Unless I want to spend the next two hours on this blog entry, there's no doing the last two days justice. And I can't spend that much time on a blog entry fifteen people will read, so...this is the Reader's Digest condensed version. By the way, at the moment, it's 30˚F here, with the windchill at 22˚F. The sky is hungry. You know what I mean.
A bad windstorm began on Tuesday afternoon, and at 4:35 p.m., just as I hit "send" on an important email to my editor at Dark Horse, the electricity went off. The wind was blowing like the wendigo's own breath. I don't know the exact speeds, because we didn't have access to the internet or even a transistor radio, but I believe the forecast for the night included gusts to ~50mph. Kathryn and I spent the night huddled in the cabin, trying not to freeze, wearing all our clothing at once. We couldn't build a fire, because the wind was pushing its way down the chimney. Trees were bending, branches snapping, and the stars were dazzlingly bright in the indigo crystal sky. We played Scrabble by candlelight (I won by 40 points). Being in the cabin, it was like what I'd imagine being in the hold of a wooden sailing ship in a storm. The creaking, the moaning, the way the whole building shuddered. The wind is as good as the sea. A couple of times, things fell in the kitchen. We finally retreated to bed about 2 a.m., and I was asleep almost immediately. I slept an amazing 9 hours, despite the howling wind and the ominous sounds from the darkness. We awoke to another inch of so of snow, that, to my knowledge, had not been forecast.
About two hours after we woke, just before we were getting ready to leave for Manhattan, the power came on again. But instead of hanging around and getting warm, we climbed in the van and headed across the Hudson and south to Rhinecliff, where we caught the Empire Service to the City. We spent two hours racing by the frozen Hudson. We passed Pollepel Island at 3:50 p.m., and that's the closest I'd ever been to it. If you've read "Estate" or "The Last Child of Lir" or "Salammbô," then you understand the significance. It was past almost before I could register what I was seeing, and then the massive granite bulk of Storm King loomed up, swallowing the western horizon.
There's not much else to say about the trip down. We almost froze to death outside Penn Station. We caught a cab to the Strand and had half an hour to look at 18 miles of books, and you know how that goes. The reading went well. "Interstate Love Song (Murder Ballad No. 8)" was a hit. I got to see J. Daniel Stone and Nicola Astles (Nicola played Imp in the book trailer for The Drowning Girl). I read for twenty minutes, signed a bunch of books, then we dashed back to Penn Station. Oh, I won a copy of Darin Bradley's novel Chimpanzee in the Blade Runner trivia contest, because no one else there knew that the film takes place in 2019. What the fuck, people? The walk to the taxi after the reading wasn't so bad, because, at last the hellish winds had died, and it was only cold. I can take a lot of cold if there's not wind. Run the trip in reverse, and we were home sometime after 1 a.m. All I'd eaten all day was a bowl of lukewarm grits (breakfast), two Reese cups (lunch), and a nibble off a nasty-ass peanut-butter flavored soy protein bar (dinner). I was going to eat my animal crackers on the ride home, but forgot they were in my bag. And there was still electricity, thank fuck. We ate canned ravioli and went the fuck to bed.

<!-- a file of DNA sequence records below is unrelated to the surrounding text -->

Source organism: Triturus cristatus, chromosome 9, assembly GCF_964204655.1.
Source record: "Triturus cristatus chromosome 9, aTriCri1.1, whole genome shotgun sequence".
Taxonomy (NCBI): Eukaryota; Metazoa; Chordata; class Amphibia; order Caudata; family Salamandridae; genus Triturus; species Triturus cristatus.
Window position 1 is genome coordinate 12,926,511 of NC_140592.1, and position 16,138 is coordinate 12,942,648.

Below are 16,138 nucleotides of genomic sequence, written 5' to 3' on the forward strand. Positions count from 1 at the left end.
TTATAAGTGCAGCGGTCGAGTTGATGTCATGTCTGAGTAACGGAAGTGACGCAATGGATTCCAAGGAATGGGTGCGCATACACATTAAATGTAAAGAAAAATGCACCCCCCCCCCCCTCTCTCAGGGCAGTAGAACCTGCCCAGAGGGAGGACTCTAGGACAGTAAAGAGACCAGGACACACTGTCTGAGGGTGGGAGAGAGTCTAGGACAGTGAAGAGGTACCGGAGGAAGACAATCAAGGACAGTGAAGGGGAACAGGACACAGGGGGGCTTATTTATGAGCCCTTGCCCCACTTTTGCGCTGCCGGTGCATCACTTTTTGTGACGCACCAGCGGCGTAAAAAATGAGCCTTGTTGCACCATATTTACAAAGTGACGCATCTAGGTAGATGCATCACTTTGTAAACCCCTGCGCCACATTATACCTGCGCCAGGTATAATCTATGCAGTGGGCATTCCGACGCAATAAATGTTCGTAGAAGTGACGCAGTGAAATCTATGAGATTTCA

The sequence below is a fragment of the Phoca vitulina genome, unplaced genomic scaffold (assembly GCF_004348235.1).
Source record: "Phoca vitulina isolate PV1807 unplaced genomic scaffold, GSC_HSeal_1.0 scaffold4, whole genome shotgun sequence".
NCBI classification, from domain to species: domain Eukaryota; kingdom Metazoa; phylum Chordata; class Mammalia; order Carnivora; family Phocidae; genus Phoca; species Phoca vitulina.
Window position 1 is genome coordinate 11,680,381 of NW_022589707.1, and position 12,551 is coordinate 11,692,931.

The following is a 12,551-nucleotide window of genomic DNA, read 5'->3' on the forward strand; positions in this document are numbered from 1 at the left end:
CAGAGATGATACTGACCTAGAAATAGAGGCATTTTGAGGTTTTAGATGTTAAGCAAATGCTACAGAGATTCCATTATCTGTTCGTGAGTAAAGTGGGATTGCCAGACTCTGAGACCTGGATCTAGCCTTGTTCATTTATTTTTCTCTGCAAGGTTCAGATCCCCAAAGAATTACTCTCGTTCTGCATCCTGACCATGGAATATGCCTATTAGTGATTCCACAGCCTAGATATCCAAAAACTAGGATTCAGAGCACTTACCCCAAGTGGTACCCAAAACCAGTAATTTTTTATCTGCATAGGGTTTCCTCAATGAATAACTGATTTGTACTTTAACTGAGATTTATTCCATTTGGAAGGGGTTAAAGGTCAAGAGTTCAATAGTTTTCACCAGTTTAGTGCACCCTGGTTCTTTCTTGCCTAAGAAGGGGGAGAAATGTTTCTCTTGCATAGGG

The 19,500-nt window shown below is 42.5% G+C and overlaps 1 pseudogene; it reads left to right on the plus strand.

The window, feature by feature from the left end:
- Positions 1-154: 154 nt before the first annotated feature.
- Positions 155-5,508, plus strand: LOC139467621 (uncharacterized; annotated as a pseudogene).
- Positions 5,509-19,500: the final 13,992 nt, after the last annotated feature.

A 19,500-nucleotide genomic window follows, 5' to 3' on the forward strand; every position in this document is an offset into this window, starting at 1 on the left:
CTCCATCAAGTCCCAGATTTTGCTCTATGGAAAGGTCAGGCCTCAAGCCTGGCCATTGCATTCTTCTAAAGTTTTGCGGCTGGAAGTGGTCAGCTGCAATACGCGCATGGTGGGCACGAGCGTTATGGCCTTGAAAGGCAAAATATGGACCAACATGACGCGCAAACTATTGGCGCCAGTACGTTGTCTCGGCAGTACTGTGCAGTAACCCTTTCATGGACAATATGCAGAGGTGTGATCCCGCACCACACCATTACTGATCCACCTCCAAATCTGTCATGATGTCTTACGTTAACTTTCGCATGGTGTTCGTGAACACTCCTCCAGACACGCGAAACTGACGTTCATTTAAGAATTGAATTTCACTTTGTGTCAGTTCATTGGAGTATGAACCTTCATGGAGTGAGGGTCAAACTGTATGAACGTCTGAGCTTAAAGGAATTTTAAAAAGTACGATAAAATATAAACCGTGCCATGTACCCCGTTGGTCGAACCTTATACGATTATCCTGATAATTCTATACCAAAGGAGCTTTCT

It was great meeting John Kwok, another veteran of the paleo fields, turned fiction writer. What an odd lot we are! The really cool moment was realizing that we both read at the North American Paleontological IV in Boulder, CO, August 1986! I moderated a session (with Dr. July Massare) on marine reptiles that year, and I was Stephen Jay Gould's gopher.
This was my fourth time to read at KGB. The first was May 2001. The second was, I think, November 2008. The third was October 2013. I have no idea how many years it will be until the fifth time.
I did want to break something down, for people who wonder why I don't do more readings near them. Yesterday's travel (cab + train; I'm not counting gas for the van) cost me $207. KGB gives readers a $25 honorarium. Subtract $25 from $207 for $182. I read for twenty minutes. So, the sober truth of the matter is that I essentially paid $9.10 a minute to read to less than fifty people. So, there you go. Which is not to say I didn't enjoy it. I did. But it's obviously not the sort of extravagance I can indulge in very often.
Congratulations to Neil and Amanda, because now the whole world knows the news.
I have photographs from yesterday:
I awoke yesterday morning to find that the thermostat had given up.
Rhinecliff has a beautiful Mission-Spanish Revival-style train station (ca 1914), but pretty much all the photos I took of it yesterday afternoon (oh, and our train was an hour late) are crap. This is, sadly, the best.
View to the northwest from the train station's parking lot. The frozen Hudson River, the Kingston-Rhinecliff Bridge (ca. 1957), and the Catskill Escarpment, including Overlook Mountain from whence I am typing this.
The river a few yards from the train platform.
Looking west from the station out at the platform and the river.
Kathryn and her green scarf.
The tinted glass of train windows presents a marvelous, sepia world.
The clouds just north of Manhattan...
If you're one of the twelve people who've read Cherry Bomb, you know what's inside this tall red building across from KGB. If not, whatever.
The red doors of KGB Bar, where once Ukrainian Communists loyal to the Soviet Union ate golubsti and danced and toasted Marx, Lenin, Engels, and those other guys.
I read off the iPad, just like my last KGB reading, because my eyes are now too lousy to read printed pages in dark bars.
All photographs Copyright © 2015 by Caitlín R. Kiernan and Kathryn A. Pollnac
And now I gotta go.